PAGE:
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Vote iQ Hot Topics: Tea Party History

Lacking a unifying organization or singular leadership, the Tea Party has a history as diverse and decentralized as the movement itself.  Tea imagery has been part of the conservative anti-tax movement for at least two decades.—the Boston colonists dumping of British tea into Boston Harbor in protest of tea taxes in 1773 has long been a touchstone for Americans who feel their own government now overtaxes them.  In 2007, libertarian Ron Paul held a “tea party” fundraiser on the anniversary of the Boston Tea Party, though the theme was not a prominent feature in his 2008 presidential campaign.

Republicans have traditionally found political success by labeling Democrats as big taxers and reckless spenders, and criticism of Barack Obama along these lines began early in his candidacy for president.  Though Obama campaigned on broad tax cuts for most Americans—with a tax hike for the top tier—conservatives feared the worst after the 2008 election results produced an incoming Democratic president with large majorities in both houses of Congress. 

In the early months of Obama’s presidency, conservative grassroots groups held protests against the previous fall’s bank bailout, the large Reinvestment Act stimulus bill, and the perceived threat of increased taxation.  Many Tea Party activists consider Keli Carender of Seattle to have held the first Tea Party rally, protesting the “pork” in the stimulus bill.  In subsequent rallies held by Carender and others, tea bags were occasionally used as props, but did not become a central theme until Rick Santelli, a CNBC business news personality, angrily protested the Obama administration’s announced plan to assist mortgage-holders in the course of an appearance on the floor of the Chicago Mercantile Exchange.  His call for a “tea party” quickly became a YouTube sensation after it was featured on the front page of the Drudge Report.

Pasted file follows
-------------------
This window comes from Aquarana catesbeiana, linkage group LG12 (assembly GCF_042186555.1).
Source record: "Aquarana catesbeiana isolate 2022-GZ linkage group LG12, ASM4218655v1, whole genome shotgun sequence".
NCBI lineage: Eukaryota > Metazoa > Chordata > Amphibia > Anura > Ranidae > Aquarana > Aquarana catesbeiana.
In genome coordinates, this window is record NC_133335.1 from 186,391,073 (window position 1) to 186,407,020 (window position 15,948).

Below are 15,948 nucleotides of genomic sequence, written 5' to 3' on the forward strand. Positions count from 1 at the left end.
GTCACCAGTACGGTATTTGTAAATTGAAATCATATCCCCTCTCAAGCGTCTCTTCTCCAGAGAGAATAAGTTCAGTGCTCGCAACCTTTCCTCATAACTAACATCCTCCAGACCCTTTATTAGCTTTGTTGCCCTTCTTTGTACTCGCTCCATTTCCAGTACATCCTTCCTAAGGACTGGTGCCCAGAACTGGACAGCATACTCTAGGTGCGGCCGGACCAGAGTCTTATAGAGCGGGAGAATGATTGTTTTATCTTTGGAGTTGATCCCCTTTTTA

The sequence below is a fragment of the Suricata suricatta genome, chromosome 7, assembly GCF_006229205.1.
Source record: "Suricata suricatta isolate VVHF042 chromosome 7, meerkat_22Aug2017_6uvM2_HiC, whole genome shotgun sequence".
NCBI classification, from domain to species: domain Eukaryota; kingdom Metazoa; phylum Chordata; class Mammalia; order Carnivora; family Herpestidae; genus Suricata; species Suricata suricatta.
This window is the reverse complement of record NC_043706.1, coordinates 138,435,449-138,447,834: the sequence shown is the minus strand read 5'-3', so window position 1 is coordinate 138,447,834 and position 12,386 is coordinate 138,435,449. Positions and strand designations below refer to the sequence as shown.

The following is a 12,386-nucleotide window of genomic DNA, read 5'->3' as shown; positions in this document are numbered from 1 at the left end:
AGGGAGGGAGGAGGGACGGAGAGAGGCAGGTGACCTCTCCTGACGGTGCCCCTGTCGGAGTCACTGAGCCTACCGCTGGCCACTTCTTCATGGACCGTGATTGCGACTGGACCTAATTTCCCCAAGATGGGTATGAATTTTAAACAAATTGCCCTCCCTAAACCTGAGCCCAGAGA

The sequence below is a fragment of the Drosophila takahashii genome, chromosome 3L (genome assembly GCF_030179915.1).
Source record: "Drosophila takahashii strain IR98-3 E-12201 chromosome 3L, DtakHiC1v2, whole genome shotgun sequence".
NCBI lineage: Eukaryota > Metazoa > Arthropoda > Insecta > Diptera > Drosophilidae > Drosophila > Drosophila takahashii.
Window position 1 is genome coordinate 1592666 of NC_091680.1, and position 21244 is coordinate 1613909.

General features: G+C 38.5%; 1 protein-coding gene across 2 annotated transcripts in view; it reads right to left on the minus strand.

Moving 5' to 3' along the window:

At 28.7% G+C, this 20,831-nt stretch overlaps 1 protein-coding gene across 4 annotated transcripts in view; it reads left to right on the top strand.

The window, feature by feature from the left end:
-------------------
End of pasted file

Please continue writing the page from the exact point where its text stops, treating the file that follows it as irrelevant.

After the Santelli clip became an Internet hit, the loosely connected network of anti-stimulus protests rapidly adopted the “tea party” theme as a primary feature.  On April 15, Tax Day, these Tea Party groups held around 800  protests around the country, though estimates of total turnout varied considerably.  The Tax Day protests were widely covered by the news media, particularly Fox News, and the Tea Party movement entered the public consciousness.  Despite this, the public remained largely supportive of the stimulus spending package.

Sporadic anti-tax and spending protests continued throughout the summer, but in July the movement entered a new phase as health care reform came to the forefront of congressional and public debate.  While the attendance at these anti-health care reform rallies were relatively small (significantly smaller than the rallies favoring immigration reform), they continued to receive extensive media coverage.  Many Tea Party groups began to encourage members to attend town halls during Congress’s summer recess, leading to televised incidents in 2009 of members being berated by some of their constituents.  The intensity of pressure began to worry moderate Democrats from vulnerable districts., complicating the party’s effort to pass healthcare reform.

In September 2009, larger organizations began to emerge out of the disparate movement.  On September 12, the Taxpayer March on Washington was held, organized by the Tea Party Express, Fox News host Glen Beck’s 9.12 Project, former House Majority Leader Dick Armey’s (R-TX) FreedomWorks, and other groups.  Tens of thousands of protesters marched on the Capitol to protest taxes, federal spending, health care reform, and other generally conservative issues.